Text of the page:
Larry Hancock is a leading historian-researcher in the JFK assassination. Co-author with Connie Kritzberg of November Patriots and author of the 2003 research analysis publication titled also Someone Would Have Talked. In addition, Hancock has published several document collections addressing the 112th Army Intelligence Group, John Martino, and Richard Case Nagell. In 2000, Hancock received the prestigious Mary Ferrell New Frontier Award for the contribution of new evidence in the Kennedy assassination case. In 2001, he was also awarded the Mary Ferrell Legacy Award for his contributions of documents released under the JFK Act.

3 responses »

  1. David S. Brown says:

    Larry, documents are essential, no doubt, but surely there is the possibility of false documents seeding history, so your knowledge basis is what makes your judgments so credible.

    • David, that’s a good point although I don’t necessarily think primary/real time documents are falsified – at least in the normal course of events – as that they are “managed” in presentation to the public. Point of fact is that if you start messing in real time with operational reports you run the risk of some very bad decision making. On the other hand, agencies and in particular administrations can take those same documents, spin them a bit and cherry pick them and go to the public with a misleading story. We know from the primary documents that is what happened in the Gulf of Tonkin incident, the Pueblo incident and the Liberty incident. When good historians get the real documents eventually the true story emerges; for example the primary Marine SIGNET documents and the NSA documents on the Gulf of Tonkin incident conclusively prove no second attack happened – but the Johnson Administration managed that story and it appears that SecDef Macnamara may well have knowingly backed Johnson up on what was a huge mistake. Navy SIGNET of the Liberty incident shows the same. What we do also know is that certain operational truths never get into field reports sent to headquarters. In Shadow Warfare I gave examples of that both in Angola and Afghanistan; essentially CIA chiefs knowingly filtered the info sent to headquarters in order to obfuscate that they were stepping over the line. But those were not faked reports per se but rather information management. As one officer said, we kept to sets of documents, the soft office files telling what we were really doing and the headquarters set essentially telling them what they wanted to hear.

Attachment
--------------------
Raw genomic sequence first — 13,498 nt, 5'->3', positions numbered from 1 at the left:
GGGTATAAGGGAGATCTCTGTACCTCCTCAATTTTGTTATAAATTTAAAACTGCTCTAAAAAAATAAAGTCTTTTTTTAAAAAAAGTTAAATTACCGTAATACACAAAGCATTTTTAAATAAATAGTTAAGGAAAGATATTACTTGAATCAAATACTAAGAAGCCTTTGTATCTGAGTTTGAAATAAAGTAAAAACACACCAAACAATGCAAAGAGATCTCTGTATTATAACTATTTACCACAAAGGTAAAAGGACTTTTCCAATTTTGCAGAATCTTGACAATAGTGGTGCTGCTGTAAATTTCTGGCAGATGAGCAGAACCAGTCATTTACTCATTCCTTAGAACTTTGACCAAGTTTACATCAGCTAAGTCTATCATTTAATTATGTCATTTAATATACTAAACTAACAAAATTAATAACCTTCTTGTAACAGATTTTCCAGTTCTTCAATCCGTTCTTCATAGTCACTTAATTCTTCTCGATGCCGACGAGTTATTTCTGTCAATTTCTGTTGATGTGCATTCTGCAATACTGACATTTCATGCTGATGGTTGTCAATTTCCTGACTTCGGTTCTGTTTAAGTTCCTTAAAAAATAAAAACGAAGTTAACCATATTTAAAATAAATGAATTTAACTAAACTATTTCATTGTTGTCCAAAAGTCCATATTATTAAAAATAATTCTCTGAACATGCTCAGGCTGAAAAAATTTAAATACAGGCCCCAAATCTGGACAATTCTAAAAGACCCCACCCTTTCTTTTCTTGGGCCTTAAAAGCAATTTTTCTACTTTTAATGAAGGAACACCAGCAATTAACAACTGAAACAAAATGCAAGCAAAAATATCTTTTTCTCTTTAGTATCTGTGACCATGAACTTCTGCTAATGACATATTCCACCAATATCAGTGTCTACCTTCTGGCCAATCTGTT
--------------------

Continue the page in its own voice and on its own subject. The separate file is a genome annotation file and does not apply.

I can’t emphasize how much primary source material control was attempted in regards to 9/11 but I think Surprise Attack will make that case….the Air Force and FAA were so culpable in their attempts that the 9/11 Commission wanted to bring charges against a number of individuals. But that is a story for the book.

      Now I’m not saying certain reports don’t get destroyed or even replaced for outside circulation. But in regard to documents that are copied in real time to other agencies – well that becomes a great source of information since once you circulate a copy you best not change the facts of what’s in it. Which is why a lot of times the really helpful documents are not found within the agency or bureau of interest but rather in copies elsewhere. That has caught up with the CIA more than once…

      Of course, context is always important as is a strong sense of critical judgement. But there is good stuff in the official record, you just have to beat around a few bushes to find it (uh, no pun intended).

    • David, I should have also said that at the level of individual records I think under certain conditions – such as say investigations – that documents are either destroyed or modified and replaced, sometimes to perform CYA and other times to protect sources, assets and methods. That is probably the exception rather than the rule – well perhaps not the CYA part, no doubt senior officers do cover their own actions but that can be done by simply destroying soft or personal files, by the time they advance in position most would be savvy enough to understand what to put in official reports and memos and what not (akin to the activities of FBI agents in charge).

      One reason I say that official sources are useful is that we do find enough documents with “dirt” in them, even high level reports. As an example the IG reports for both the Bay of Pigs and 9/11 contain ample evidence of mistakes and foul ups and actually recommended supervisory actions – which senior officers blatantly ignored. At the level of history where I’ve been working that sort of material is very helpful.